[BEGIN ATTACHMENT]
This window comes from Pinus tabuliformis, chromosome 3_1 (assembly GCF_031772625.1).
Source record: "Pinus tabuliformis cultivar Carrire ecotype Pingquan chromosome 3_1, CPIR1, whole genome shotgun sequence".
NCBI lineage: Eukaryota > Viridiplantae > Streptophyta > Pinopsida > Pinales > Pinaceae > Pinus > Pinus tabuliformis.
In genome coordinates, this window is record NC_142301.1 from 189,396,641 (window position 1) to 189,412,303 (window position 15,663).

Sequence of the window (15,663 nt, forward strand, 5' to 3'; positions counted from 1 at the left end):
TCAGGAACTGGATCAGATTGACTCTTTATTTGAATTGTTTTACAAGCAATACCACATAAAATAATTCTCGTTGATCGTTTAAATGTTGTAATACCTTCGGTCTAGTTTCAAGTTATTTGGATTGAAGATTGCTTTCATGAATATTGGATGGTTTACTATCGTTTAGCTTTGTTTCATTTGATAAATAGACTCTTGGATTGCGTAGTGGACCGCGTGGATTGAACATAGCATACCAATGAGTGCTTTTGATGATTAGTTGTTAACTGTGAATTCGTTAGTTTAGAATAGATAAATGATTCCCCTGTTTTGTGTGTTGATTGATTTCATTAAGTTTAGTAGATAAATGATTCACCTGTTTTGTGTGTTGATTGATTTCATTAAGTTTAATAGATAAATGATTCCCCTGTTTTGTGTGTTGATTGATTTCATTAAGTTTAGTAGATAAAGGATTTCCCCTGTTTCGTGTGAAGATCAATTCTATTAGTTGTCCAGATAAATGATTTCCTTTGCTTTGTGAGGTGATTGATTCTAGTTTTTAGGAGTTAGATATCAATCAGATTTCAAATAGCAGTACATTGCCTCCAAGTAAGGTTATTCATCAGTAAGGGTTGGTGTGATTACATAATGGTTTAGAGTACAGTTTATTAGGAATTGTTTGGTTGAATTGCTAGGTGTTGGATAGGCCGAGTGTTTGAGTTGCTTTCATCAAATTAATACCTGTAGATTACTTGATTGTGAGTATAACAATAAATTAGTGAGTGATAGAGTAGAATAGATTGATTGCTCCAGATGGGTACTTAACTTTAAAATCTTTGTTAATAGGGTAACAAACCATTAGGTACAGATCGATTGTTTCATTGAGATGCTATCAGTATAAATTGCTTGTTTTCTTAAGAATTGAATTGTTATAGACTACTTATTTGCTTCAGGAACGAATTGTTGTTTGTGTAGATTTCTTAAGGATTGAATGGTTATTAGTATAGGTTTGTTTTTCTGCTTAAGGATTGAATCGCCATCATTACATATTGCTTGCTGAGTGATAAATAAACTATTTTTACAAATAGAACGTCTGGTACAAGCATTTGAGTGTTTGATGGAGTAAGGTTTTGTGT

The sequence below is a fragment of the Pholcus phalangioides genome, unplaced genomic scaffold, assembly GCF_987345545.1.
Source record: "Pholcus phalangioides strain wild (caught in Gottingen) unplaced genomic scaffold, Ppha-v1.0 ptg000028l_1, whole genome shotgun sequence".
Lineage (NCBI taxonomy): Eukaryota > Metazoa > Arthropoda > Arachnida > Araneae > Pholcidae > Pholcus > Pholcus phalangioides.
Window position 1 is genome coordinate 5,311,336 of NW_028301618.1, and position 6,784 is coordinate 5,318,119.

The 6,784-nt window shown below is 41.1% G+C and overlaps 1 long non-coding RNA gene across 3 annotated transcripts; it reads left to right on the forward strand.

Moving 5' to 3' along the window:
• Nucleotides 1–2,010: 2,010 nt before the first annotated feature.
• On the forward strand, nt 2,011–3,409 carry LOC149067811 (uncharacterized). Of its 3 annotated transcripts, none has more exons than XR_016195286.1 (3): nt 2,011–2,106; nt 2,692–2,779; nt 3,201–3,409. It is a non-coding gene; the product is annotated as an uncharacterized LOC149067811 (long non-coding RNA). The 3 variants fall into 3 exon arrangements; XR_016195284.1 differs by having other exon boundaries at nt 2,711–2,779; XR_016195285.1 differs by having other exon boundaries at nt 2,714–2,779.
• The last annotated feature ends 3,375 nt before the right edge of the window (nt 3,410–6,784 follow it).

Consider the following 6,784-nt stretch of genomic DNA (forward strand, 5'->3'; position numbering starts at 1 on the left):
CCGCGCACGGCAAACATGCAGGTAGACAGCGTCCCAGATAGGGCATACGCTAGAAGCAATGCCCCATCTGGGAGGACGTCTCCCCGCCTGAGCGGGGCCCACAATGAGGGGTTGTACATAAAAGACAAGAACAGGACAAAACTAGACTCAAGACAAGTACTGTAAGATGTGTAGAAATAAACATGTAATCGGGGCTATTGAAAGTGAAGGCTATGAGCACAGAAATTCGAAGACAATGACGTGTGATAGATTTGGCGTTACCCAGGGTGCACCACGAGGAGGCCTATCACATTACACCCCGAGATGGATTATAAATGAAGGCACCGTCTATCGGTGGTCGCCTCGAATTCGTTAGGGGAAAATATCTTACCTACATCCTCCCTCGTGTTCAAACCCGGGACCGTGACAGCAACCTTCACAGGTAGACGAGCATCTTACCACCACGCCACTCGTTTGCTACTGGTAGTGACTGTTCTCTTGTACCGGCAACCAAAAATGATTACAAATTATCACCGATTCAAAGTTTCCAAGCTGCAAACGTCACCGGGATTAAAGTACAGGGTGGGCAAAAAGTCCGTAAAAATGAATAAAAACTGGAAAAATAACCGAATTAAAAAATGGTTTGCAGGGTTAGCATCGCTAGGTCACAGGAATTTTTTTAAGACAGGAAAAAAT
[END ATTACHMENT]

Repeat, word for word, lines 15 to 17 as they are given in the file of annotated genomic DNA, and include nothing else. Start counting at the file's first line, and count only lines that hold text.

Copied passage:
• The last annotated feature ends 3,375 nt before the right edge of the window (nt 3,410–6,784 follow it).

Consider the following 6,784-nt stretch of genomic DNA (forward strand, 5'->3'; position numbering starts at 1 on the left):
CCGCGCACGGCAAACATGCAGGTAGACAGCGTCCCAGATAGGGCATACGCTAGAAGCAATGCCCCATCTGGGAGGACGTCTCCCCGCCTGAGCGGGGCCCACAATGAGGGGTTGTACATAAAAGACAAGAACAGGACAAAACTAGACTCAAGACAAGTACTGTAAGATGTGTAGAAATAAACATGTAATCGGGGCTATTGAAAGTGAAGGCTATGAGCACAGAAATTCGAAGACAATGACGTGTGATAGATTTGGCGTTACCCAGGGTGCACCACGAGGAGGCCTATCACATTACACCCCGAGATGGATTATAAATGAAGGCACCGTCTATCGGTGGTCGCCTCGAATTCGTTAGGGGAAAATATCTTACCTACATCCTCCCTCGTGTTCAAACCCGGGACCGTGACAGCAACCTTCACAGGTAGACGAGCATCTTACCACCACGCCACTCGTTTGCTACTGGTAGTGACTGTTCTCTTGTACCGGCAACCAAAAATGATTACAAATTATCACCGATTCAAAGTTTCCAAGCTGCAAACGTCACCGGGATTAAAGTACAGGGTGGGCAAAAAGTCCGTAAAAATGAATAAAAACTGGAAAAATAACCGAATTAAAAAATGGTTTGCAGGGTTAGCATCGCTAGGTCACAGGAATTTTTTTAAGACAGGAAAAAAT